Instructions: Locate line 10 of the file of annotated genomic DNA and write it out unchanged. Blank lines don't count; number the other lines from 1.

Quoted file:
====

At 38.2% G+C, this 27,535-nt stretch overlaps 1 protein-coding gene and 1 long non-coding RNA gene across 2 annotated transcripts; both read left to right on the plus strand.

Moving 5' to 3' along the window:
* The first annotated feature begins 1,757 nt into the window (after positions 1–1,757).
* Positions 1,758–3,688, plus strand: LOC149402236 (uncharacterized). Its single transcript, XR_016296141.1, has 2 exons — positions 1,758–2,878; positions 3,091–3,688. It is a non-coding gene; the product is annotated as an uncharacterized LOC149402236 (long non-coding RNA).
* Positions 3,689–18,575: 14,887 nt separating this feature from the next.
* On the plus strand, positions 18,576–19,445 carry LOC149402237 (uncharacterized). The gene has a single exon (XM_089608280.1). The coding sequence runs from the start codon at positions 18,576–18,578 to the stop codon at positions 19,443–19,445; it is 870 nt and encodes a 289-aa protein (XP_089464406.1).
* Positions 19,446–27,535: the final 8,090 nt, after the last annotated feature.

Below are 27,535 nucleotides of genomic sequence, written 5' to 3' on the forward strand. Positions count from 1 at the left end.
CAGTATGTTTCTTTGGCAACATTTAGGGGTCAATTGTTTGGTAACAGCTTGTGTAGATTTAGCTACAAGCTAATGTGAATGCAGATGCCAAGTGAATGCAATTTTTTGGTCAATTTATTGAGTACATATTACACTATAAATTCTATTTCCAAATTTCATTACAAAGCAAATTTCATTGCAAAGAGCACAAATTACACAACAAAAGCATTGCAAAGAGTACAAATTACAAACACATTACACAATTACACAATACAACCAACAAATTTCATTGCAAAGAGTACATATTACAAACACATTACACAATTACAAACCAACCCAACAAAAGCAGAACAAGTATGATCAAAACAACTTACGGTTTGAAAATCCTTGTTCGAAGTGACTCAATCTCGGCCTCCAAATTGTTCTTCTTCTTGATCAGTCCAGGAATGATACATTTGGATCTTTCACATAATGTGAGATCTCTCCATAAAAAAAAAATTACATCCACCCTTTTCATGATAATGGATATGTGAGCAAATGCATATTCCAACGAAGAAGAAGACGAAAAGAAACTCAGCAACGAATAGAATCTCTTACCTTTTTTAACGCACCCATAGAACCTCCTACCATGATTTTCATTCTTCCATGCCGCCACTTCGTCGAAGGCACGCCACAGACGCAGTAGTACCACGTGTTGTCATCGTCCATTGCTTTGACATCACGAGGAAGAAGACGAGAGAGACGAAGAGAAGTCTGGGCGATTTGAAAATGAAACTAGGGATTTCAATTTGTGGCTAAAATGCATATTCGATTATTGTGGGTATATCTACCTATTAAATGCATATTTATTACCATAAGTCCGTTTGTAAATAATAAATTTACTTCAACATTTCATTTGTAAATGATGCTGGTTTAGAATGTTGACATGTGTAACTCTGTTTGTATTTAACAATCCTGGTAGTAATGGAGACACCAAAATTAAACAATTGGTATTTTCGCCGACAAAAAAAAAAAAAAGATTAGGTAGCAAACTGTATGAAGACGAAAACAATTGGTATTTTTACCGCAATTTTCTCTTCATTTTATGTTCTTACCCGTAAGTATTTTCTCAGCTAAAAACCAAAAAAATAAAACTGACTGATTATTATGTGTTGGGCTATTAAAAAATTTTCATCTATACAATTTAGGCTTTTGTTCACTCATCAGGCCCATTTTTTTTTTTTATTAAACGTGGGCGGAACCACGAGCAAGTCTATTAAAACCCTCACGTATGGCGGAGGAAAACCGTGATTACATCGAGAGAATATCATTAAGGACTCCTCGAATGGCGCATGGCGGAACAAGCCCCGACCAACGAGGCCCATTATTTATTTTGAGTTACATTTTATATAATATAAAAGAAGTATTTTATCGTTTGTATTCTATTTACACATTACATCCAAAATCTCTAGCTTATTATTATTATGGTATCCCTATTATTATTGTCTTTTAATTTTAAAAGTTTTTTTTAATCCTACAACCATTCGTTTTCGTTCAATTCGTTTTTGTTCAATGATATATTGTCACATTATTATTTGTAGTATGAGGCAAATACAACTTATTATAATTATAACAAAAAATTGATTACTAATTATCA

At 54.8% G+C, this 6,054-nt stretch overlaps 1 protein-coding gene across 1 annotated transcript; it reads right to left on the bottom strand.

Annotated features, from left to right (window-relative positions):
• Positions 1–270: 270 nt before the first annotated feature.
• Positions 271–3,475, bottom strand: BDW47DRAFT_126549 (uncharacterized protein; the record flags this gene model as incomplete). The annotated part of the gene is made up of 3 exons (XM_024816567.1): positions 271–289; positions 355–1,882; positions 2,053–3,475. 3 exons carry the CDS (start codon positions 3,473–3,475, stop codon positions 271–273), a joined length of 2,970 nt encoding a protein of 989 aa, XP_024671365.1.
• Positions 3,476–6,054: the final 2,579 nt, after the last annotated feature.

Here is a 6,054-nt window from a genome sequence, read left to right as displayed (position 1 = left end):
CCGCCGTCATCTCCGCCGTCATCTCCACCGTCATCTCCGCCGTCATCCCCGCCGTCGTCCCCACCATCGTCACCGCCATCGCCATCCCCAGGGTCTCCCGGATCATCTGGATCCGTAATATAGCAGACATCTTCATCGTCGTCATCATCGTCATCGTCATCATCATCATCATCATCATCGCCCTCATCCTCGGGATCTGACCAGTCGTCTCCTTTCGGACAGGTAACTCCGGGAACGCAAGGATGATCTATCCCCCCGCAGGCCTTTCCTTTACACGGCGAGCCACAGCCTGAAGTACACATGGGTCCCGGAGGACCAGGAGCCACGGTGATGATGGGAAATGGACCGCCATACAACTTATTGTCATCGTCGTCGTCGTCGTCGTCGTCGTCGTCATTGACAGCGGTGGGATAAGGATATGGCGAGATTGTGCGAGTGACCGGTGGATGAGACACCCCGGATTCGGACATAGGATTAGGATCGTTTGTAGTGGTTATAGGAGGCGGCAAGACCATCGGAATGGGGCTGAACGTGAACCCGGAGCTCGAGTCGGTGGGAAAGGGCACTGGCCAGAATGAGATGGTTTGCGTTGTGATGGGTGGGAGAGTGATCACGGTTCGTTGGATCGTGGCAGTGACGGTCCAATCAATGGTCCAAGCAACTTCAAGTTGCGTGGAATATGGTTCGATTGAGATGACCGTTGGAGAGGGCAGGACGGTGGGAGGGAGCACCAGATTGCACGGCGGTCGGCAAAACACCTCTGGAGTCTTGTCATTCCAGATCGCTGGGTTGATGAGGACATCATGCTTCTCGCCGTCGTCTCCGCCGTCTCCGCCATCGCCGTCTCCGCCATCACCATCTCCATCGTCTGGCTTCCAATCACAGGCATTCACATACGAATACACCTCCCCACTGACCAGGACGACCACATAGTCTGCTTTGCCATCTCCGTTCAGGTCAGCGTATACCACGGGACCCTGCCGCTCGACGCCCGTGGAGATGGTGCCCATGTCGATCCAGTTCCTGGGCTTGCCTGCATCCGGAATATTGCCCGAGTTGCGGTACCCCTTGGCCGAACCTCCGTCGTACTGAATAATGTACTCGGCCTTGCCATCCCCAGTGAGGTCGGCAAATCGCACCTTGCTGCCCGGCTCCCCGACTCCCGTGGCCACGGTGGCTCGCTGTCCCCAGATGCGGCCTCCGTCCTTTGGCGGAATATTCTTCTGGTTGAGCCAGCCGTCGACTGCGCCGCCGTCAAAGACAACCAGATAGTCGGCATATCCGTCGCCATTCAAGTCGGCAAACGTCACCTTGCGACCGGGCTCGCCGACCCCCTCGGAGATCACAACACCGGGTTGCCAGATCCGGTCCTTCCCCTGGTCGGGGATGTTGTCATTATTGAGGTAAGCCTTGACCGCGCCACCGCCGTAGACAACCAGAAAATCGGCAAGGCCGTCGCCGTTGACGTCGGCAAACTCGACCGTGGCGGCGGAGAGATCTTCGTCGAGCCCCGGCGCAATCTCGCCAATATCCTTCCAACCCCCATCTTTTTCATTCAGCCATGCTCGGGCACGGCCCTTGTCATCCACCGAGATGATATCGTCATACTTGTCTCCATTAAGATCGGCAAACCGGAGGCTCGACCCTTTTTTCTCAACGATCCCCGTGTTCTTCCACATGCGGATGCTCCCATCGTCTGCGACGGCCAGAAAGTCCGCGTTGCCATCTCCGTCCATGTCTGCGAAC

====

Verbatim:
At 54.8% G+C, this 6,054-nt stretch overlaps 1 protein-coding gene across 1 annotated transcript; it reads right to left on the bottom strand.